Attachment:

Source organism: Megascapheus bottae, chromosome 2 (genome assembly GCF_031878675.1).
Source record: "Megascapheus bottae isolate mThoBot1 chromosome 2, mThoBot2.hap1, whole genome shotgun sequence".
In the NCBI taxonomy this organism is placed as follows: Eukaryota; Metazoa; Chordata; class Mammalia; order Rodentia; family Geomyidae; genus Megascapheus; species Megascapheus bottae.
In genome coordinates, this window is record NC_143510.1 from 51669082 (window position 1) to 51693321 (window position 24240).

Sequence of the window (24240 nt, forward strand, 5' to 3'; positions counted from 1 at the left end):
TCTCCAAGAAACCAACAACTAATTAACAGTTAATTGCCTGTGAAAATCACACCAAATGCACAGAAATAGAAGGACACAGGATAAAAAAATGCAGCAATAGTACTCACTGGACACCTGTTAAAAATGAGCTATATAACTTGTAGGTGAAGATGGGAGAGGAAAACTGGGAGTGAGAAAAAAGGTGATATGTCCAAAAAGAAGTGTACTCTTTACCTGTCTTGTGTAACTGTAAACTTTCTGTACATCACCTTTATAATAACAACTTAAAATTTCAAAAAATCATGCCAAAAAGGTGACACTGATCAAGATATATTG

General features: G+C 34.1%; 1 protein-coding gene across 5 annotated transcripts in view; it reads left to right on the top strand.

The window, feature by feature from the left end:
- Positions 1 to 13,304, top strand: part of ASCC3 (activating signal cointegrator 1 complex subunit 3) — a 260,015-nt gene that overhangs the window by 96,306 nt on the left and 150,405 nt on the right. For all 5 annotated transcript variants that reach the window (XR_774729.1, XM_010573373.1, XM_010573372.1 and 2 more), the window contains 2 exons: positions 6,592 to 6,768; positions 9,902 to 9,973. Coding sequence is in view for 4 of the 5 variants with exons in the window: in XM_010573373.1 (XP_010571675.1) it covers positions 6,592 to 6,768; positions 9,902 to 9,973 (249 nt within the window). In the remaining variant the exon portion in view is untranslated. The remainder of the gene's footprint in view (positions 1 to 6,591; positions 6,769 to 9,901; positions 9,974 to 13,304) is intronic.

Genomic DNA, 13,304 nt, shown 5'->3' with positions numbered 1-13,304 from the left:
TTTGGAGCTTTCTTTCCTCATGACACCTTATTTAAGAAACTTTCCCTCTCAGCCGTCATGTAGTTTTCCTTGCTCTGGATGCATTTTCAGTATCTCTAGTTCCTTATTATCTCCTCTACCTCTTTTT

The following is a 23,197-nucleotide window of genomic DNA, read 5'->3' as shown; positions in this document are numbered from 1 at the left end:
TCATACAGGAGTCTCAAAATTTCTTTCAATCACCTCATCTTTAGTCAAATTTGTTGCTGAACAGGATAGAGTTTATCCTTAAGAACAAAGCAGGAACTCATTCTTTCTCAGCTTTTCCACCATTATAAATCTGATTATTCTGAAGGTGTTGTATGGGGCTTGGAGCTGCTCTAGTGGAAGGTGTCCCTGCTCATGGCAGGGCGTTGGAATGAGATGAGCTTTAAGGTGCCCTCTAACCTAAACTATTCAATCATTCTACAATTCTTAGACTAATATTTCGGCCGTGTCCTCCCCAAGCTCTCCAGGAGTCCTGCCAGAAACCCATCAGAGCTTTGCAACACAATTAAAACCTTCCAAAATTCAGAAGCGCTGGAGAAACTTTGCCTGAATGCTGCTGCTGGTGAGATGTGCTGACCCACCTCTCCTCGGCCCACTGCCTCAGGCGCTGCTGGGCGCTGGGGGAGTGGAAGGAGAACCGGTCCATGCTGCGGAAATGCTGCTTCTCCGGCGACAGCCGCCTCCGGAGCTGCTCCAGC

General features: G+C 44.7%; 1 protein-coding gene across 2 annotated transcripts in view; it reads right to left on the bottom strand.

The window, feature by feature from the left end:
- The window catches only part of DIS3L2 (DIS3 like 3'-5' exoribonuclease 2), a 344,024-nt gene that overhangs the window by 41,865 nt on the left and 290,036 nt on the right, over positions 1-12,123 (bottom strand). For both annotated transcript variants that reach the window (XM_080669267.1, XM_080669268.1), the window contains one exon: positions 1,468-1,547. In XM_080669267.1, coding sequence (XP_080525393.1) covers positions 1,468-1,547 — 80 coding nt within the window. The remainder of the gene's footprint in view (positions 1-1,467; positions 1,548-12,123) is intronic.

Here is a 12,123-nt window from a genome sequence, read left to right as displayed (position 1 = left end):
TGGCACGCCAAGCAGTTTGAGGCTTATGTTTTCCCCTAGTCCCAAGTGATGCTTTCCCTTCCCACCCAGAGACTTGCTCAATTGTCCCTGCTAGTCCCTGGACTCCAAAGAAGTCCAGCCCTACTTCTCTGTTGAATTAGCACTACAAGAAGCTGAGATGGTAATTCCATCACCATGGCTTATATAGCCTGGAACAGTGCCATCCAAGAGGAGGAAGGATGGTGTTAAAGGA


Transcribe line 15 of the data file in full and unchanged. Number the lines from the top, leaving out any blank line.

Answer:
The window, feature by feature from the left end: